A family Christmas goes from casual racism to terror when the family home is surrounded by what appears to be a mysterious black sheath covering the entire building in Await Further Instructions.
Nick (Sam Gittens, EastEnders) and his girlfriend Annji (Neerja Naik, Casualty) arrive at his family’s home to a reaction that ranges from tolerant to outright bigotry – Annji is an Indian woman and Nick’s grandfather (David Bradley, Game of Thrones, Broadchurch) makes Archie Bunker look like a tolerant guy.
To some extent, all of Nick’s family – mom Beth (Abigail Cruttenden, the Sharpe TV movies), dad Tony (Grant Masters, The Bill, Hollyoaks), very pregnant sister Kate (Holly Weston, Hollyoaks, The Collection) and her fiancé Scott (Kris Saddler) – display some kind of racism – from Beth’s welcoming the couple but not looking at Annji any more than absolutely necessary, to Kate’s use of racial stereotyping, to granddad’s active hostility and use of racial epithets.
Even without the events that follow, this would be a very difficult Christmas, but when the family home is cut off from everything else – and the television broadcasts the message ‘Stay indoors and await further instructions,’ every tension is amplified.
Written by Gavin Williams and Johnny Kevorkian (The Disappeared), Await Further Instructions uses isolation to compound problems that already exist within this family dynamic (there’s a reason why Nick hasn’t visited or called in years).
Following the message to await further instructions, the television begins flashing a series of instructions that start out simply (your clothes are contaminated; strip and wash yourselves with bleach; one of you is infected, isolate them) and escalate quickly.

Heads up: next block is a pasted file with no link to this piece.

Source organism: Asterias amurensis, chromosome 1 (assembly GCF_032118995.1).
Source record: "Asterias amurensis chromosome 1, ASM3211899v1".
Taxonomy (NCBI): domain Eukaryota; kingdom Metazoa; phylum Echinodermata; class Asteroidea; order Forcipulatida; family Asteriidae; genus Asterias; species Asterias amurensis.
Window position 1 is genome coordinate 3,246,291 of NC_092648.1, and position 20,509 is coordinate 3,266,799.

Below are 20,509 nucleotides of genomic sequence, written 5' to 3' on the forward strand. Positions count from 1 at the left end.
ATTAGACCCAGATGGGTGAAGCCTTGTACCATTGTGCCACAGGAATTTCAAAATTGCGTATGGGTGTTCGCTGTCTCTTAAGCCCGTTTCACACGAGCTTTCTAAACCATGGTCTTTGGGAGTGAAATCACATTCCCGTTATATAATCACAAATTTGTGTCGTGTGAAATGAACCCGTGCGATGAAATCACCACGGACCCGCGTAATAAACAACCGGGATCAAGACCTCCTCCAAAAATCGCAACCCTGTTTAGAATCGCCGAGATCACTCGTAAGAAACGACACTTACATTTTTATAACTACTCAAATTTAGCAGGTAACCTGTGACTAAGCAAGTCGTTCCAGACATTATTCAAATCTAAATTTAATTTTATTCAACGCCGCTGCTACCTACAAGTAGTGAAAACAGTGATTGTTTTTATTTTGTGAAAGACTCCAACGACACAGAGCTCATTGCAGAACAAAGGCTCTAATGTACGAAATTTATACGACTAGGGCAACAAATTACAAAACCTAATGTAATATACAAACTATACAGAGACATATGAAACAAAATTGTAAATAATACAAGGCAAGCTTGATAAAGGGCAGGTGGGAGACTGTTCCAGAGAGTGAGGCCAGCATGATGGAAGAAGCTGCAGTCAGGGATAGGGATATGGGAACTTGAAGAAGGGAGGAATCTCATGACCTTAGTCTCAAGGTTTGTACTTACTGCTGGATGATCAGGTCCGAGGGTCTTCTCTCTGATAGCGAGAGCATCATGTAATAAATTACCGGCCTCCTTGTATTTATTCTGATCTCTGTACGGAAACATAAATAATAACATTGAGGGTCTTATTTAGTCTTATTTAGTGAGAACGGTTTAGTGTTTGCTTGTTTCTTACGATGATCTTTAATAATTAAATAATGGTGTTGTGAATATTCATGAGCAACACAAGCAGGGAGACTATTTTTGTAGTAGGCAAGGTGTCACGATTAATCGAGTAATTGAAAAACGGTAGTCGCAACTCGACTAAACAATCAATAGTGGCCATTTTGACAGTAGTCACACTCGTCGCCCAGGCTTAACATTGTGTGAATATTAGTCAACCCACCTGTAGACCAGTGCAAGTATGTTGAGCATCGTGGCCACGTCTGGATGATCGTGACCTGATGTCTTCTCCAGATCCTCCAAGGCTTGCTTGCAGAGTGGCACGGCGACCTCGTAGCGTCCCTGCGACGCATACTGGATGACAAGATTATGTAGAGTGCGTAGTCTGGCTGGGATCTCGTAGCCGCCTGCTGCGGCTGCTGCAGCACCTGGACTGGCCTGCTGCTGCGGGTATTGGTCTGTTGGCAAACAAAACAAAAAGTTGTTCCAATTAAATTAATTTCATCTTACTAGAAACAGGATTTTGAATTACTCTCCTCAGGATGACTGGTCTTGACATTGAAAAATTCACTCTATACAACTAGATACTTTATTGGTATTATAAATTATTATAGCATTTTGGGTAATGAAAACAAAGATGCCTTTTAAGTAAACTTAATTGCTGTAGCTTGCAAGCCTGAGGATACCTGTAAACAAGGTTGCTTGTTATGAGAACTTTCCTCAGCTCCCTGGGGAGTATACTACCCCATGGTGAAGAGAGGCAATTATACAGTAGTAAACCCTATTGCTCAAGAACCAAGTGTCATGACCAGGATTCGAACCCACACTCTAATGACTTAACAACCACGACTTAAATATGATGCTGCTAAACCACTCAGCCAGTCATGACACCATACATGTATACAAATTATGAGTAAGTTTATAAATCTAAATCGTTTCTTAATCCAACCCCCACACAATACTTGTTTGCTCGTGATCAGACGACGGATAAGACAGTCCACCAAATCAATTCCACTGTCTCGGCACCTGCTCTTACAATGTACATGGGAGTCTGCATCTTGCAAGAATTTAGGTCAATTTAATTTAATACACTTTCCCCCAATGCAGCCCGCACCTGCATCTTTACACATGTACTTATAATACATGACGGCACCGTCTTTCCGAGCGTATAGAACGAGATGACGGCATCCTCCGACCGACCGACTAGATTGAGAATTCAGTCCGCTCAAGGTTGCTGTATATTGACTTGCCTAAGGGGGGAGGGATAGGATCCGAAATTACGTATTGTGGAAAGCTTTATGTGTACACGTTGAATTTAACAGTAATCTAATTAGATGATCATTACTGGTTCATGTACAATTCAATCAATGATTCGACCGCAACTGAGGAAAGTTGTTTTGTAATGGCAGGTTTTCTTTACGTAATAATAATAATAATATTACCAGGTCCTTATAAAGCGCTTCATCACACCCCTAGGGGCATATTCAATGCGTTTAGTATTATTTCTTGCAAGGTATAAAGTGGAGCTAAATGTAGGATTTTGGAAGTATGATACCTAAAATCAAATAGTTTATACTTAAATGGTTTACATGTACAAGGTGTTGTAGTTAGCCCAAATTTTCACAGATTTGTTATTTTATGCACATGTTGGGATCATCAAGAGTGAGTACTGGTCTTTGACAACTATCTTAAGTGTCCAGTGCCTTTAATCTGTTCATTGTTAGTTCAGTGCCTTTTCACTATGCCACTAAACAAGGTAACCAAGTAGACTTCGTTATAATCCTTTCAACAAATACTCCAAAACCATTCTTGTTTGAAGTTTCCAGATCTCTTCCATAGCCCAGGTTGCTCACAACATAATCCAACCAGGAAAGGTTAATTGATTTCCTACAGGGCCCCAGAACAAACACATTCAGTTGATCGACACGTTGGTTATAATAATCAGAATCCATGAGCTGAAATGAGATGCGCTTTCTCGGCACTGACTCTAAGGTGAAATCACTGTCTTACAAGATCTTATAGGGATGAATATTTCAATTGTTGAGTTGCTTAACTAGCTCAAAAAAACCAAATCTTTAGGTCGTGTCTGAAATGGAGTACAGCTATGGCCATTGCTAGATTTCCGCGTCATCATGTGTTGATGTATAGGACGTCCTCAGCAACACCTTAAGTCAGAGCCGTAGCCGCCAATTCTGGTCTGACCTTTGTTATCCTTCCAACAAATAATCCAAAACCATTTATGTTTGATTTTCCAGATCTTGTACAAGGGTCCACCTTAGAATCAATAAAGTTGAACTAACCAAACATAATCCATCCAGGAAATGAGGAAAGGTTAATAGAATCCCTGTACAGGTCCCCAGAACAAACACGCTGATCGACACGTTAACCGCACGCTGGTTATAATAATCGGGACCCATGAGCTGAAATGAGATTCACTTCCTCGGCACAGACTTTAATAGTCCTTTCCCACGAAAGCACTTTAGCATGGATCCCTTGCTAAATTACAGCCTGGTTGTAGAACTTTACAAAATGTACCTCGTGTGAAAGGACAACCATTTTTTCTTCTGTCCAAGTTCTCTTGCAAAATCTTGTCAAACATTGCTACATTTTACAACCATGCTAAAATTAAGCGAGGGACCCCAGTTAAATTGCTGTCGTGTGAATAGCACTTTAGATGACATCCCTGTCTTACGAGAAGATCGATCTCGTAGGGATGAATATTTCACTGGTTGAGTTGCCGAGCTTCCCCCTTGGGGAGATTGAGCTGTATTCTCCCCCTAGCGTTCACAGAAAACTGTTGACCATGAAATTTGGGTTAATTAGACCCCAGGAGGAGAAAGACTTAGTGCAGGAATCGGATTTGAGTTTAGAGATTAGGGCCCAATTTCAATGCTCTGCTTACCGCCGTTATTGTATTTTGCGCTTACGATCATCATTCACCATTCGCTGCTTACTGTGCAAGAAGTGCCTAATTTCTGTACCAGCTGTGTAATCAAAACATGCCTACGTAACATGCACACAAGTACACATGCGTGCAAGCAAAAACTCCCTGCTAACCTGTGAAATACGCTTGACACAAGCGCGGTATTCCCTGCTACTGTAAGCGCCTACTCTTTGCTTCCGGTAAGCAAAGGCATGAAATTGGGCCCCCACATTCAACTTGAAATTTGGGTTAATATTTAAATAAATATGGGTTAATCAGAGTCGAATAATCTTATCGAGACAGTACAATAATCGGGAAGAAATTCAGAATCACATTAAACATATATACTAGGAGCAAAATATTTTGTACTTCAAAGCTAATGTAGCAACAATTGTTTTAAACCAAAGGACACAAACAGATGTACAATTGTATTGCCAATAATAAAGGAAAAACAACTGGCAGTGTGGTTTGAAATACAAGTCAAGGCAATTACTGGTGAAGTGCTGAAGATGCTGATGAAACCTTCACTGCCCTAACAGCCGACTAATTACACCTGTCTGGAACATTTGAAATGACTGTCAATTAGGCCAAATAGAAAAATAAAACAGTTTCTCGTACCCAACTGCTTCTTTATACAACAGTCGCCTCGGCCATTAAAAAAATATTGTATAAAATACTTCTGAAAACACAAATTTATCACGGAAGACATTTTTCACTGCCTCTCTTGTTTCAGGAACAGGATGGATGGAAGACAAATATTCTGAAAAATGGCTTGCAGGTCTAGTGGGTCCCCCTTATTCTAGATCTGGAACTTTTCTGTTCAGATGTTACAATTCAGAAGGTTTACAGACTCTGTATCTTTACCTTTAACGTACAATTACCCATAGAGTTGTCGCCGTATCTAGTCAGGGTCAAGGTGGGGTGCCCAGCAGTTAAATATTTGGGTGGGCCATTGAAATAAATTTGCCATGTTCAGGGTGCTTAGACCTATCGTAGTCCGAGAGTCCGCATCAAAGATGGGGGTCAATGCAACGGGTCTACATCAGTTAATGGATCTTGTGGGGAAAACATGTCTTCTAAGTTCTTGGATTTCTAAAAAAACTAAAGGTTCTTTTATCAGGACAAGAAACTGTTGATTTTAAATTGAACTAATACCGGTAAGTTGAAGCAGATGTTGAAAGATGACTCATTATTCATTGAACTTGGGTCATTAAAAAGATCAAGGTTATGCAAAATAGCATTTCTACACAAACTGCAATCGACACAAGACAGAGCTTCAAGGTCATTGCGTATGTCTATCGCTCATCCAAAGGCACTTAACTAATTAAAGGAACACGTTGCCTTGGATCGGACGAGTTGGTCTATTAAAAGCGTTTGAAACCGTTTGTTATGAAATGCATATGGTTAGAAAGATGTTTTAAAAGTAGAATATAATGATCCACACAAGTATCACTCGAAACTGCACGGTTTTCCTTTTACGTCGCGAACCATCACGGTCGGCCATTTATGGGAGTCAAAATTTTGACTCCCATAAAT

Before long, Nick and Annji are questioning whether the messages are really the government’s emergency broadcast system but when they try to find a way out, they are opposed by Tony – who takes a harsh, military approach to dealing with the situation.
Then people begin to die…
Set entirely within the walls of this family’s home (except for two very brief sequences), Await Further Instructions works as a study in psychological horror as the family tries to figure out what’s going on and whether they should be doing what the TV says.
Is this a terrorist attack? An invasion? Aliens?
Who knows – but every time Nick tries to figure something out, he is thwarted by Tony and Scoot (whom Tony has persuaded to back him in all situations).
Annika Summerson’s cinematography and Richard Wells’ score amplify the claustrophobic atmosphere as the family splinters and becomes even more vulnerable.
Gittens, who reminds of the young Sean Bean, anchors the movie with a depth of sincerity that plays well against the more over the top performance of Masters – and complements the work of Cruttenden and Weston.
Naik’s Annji is a study in determination as she deals with the forms of racism that confront her – and remains the most grounded character in the movie.
Bradley is particularly venomous as Granddad – even more so than when he played Walder Frey on Game of Thrones.
Masters, essentially, gets one tone to play as the ramrod straight father who thinks soldiering on is all about him setting a path and bullying everyone to stick to it – but he manages to play an interesting range within those constraints.
The revelation of what is really going on here is probably not as effective as Kevorkian might have liked, but up until then Await further Instructions is a very good little scary movie.
The final sequence also recovers from the less effective reveal to give darkly sweet finale.
Final Grade: B